As the designer of four of the world’s top 20 tallest completed buildings—Burj Khalifa (2010), the current world’s tallest building; Zifeng Tower in Nanjing (2010); Trump International Hotel & Tower in Chicago (2009); and Jin Mao Tower in Shanghai (1999)—Adrian has made major contributions to the advancement of the mixed-use supertall tower typology, focusing on the towers’ contextual response. His work was the first to recognize the relationship between a tall tower’s exterior form and the resultant wind resistance’s effects on the tower’s movement and the comfort of its occupants. This has led to a methodology in the design of high-performance, supertall towers that mitigates the acceleration of movement caused by wind vortices, “confusing” the wind by shaping the buildings’ form. This method, verified by wind-tunnel testing in the early stages of design, is now widely emulated and influential within the profession. Adrian was also the first architect to integrate wind turbines and photovoltaic panels into supertall tower designs such as Samsung Togok Tower (1994), 7 South Dearborn (1997) and Pearl River Tower (Guangzhou, China, 2009).
Since early in his career, Adrian’s design philosophy has consistently advanced the cause of sustainability. Long before that term was in common use, Adrian was designing energy-efficient, low-carbon buildings. In response to frequent power outages in Guatemala, Adrian designed three Banco de Occidente branches (National AIA Award, 1980) to operate without electricity, using courtyards and louvered skylights for daylighting and natural ventilation. In the desert climate of Bahrain, Adrian gave United Gulf Bank (National AIA Award, 1988) a wrapper wall with deeply recessed windows that employ heat-absorbing glass fins and parabolic shaped light-reflecting shelves. At the same time, these designs were replete with a host of cultural references rendered in contemporary, technological form—as was Adrian’s design for 10 Ludgate Place (1993) in London, which received the 1994 UK Civic Trust Award for its highly contextual response and innovative exterior wall technology.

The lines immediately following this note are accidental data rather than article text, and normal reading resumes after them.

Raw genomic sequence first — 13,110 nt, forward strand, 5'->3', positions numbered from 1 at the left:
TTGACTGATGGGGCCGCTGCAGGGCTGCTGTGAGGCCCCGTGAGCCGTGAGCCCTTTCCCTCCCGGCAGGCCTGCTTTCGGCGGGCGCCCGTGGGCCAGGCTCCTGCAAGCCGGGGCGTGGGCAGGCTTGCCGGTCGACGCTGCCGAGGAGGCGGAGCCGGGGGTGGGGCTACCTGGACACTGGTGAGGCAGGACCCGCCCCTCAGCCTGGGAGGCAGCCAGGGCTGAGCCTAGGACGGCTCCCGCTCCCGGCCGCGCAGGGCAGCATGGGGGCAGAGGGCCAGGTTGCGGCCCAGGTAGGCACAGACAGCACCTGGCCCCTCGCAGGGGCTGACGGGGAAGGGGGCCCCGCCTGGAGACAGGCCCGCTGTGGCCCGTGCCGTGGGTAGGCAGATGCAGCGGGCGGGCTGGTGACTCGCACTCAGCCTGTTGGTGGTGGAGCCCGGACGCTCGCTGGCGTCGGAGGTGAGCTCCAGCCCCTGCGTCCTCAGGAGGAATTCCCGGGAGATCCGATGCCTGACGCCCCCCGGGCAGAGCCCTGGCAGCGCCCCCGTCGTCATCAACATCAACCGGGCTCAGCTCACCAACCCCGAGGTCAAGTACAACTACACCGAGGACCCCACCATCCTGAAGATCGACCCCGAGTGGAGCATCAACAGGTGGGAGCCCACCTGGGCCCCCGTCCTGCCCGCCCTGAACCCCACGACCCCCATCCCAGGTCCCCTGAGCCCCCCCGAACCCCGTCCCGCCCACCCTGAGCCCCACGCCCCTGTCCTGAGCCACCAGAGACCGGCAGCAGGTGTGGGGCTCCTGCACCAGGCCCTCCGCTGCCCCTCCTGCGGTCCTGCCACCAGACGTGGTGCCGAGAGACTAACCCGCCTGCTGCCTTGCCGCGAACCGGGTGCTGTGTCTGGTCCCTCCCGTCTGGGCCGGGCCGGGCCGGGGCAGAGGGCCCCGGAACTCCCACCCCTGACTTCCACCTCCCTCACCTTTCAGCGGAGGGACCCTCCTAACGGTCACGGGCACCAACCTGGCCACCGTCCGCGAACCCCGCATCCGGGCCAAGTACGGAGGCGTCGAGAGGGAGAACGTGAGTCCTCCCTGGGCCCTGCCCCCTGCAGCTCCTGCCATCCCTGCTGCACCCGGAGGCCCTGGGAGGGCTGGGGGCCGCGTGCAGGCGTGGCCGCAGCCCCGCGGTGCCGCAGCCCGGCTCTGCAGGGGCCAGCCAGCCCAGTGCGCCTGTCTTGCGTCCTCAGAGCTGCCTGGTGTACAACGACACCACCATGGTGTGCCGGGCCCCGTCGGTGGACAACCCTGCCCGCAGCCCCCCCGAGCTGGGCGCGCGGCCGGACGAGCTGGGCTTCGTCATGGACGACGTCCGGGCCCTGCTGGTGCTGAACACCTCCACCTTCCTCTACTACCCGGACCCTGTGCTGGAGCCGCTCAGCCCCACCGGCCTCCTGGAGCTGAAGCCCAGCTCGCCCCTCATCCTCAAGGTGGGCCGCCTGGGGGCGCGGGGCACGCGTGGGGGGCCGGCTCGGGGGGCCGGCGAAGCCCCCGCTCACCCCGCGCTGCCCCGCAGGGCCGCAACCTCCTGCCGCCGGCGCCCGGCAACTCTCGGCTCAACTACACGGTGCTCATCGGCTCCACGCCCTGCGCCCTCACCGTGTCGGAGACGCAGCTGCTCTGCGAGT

Later, Adrian introduced the first large-scale commercial passive double-wall structure in the United States (601 Congress Street in Boston, 2006) and the first planned net-zero-energy supertall tower (Pearl River Tower, 2009). Most recently, Adrian’s design for the head offices of the Federation of Korean Industries (FKI Tower Seoul, Korea, 2014) features a pioneering exterior wall system that incorporates self-shading, inward-sloping vision glass panels that alternate with upward-sloping BIPV panels to produce a significant amount of energy for the building on-site. FKI Tower is the most sustainable building in Korea, winning the prestigious Korea Green Building Award in 2014 from the Korea Presidential Commission on Architecture Policy.